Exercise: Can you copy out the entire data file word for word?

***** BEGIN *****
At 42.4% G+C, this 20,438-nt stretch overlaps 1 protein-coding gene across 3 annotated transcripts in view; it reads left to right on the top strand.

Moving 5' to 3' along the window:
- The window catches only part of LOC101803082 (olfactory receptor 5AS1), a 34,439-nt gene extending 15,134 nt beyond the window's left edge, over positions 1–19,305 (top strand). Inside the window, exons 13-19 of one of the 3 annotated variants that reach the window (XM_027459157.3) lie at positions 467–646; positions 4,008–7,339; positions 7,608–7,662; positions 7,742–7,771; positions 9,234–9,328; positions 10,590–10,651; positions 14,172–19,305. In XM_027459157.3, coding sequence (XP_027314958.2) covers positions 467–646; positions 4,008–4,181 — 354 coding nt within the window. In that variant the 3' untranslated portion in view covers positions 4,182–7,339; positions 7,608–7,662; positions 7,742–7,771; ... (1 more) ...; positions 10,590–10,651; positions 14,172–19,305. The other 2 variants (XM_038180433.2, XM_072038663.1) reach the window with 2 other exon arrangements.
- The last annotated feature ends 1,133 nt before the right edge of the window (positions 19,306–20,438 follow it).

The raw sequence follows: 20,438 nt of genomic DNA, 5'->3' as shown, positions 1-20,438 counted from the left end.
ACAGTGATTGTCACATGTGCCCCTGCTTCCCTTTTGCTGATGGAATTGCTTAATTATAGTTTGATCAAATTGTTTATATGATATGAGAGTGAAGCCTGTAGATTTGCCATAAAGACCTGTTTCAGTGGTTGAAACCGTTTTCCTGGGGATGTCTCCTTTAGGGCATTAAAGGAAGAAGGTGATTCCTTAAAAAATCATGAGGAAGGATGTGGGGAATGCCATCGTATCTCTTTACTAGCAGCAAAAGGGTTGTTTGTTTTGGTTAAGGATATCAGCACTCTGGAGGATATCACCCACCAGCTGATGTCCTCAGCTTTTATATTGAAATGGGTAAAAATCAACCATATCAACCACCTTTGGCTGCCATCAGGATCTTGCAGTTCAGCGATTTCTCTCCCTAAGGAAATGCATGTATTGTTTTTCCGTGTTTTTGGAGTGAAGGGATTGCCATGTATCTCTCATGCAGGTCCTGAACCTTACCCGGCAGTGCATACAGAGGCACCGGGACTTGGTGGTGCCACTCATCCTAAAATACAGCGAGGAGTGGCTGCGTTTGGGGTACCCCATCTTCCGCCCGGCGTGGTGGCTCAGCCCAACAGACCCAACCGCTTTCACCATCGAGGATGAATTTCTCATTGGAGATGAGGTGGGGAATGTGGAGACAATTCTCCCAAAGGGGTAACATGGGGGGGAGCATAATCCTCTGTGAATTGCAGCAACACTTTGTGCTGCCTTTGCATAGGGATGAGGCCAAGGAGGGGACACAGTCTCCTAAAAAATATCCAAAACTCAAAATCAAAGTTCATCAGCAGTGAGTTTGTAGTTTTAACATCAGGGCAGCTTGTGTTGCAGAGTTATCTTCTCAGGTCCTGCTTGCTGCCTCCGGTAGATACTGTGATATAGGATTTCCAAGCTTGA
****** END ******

At 42.4% G+C, this 20,438-nt stretch overlaps 1 protein-coding gene across 3 annotated transcripts in view; it reads left to right on the top strand.

Moving 5' to 3' along the window:
- The window catches only part of LOC101803082 (olfactory receptor 5AS1), a 34,439-nt gene extending 15,134 nt beyond the window's left edge, over positions 1–19,305 (top strand). Inside the window, exons 13-19 of one of the 3 annotated variants that reach the window (XM_027459157.3) lie at positions 467–646; positions 4,008–7,339; positions 7,608–7,662; positions 7,742–7,771; positions 9,234–9,328; positions 10,590–10,651; positions 14,172–19,305. In XM_027459157.3, coding sequence (XP_027314958.2) covers positions 467–646; positions 4,008–4,181 — 354 coding nt within the window. In that variant the 3' untranslated portion in view covers positions 4,182–7,339; positions 7,608–7,662; positions 7,742–7,771; ... (1 more) ...; positions 10,590–10,651; positions 14,172–19,305. The other 2 variants (XM_038180433.2, XM_072038663.1) reach the window with 2 other exon arrangements.
- The last annotated feature ends 1,133 nt before the right edge of the window (positions 19,306–20,438 follow it).

The raw sequence follows: 20,438 nt of genomic DNA, 5'->3' as shown, positions 1-20,438 counted from the left end.
ACAGTGATTGTCACATGTGCCCCTGCTTCCCTTTTGCTGATGGAATTGCTTAATTATAGTTTGATCAAATTGTTTATATGATATGAGAGTGAAGCCTGTAGATTTGCCATAAAGACCTGTTTCAGTGGTTGAAACCGTTTTCCTGGGGATGTCTCCTTTAGGGCATTAAAGGAAGAAGGTGATTCCTTAAAAAATCATGAGGAAGGATGTGGGGAATGCCATCGTATCTCTTTACTAGCAGCAAAAGGGTTGTTTGTTTTGGTTAAGGATATCAGCACTCTGGAGGATATCACCCACCAGCTGATGTCCTCAGCTTTTATATTGAAATGGGTAAAAATCAACCATATCAACCACCTTTGGCTGCCATCAGGATCTTGCAGTTCAGCGATTTCTCTCCCTAAGGAAATGCATGTATTGTTTTTCCGTGTTTTTGGAGTGAAGGGATTGCCATGTATCTCTCATGCAGGTCCTGAACCTTACCCGGCAGTGCATACAGAGGCACCGGGACTTGGTGGTGCCACTCATCCTAAAATACAGCGAGGAGTGGCTGCGTTTGGGGTACCCCATCTTCCGCCCGGCGTGGTGGCTCAGCCCAACAGACCCAACCGCTTTCACCATCGAGGATGAATTTCTCATTGGAGATGAGGTGGGGAATGTGGAGACAATTCTCCCAAAGGGGTAACATGGGGGGGAGCATAATCCTCTGTGAATTGCAGCAACACTTTGTGCTGCCTTTGCATAGGGATGAGGCCAAGGAGGGGACACAGTCTCCTAAAAAATATCCAAAACTCAAAATCAAAGTTCATCAGCAGTGAGTTTGTAGTTTTAACATCAGGGCAGCTTGTGTTGCAGAGTTATCTTCTCAGGTCCTGCTTGCTGCCTCCGGTAGATACTGTGATATAGGATTTCCAAGCTTGA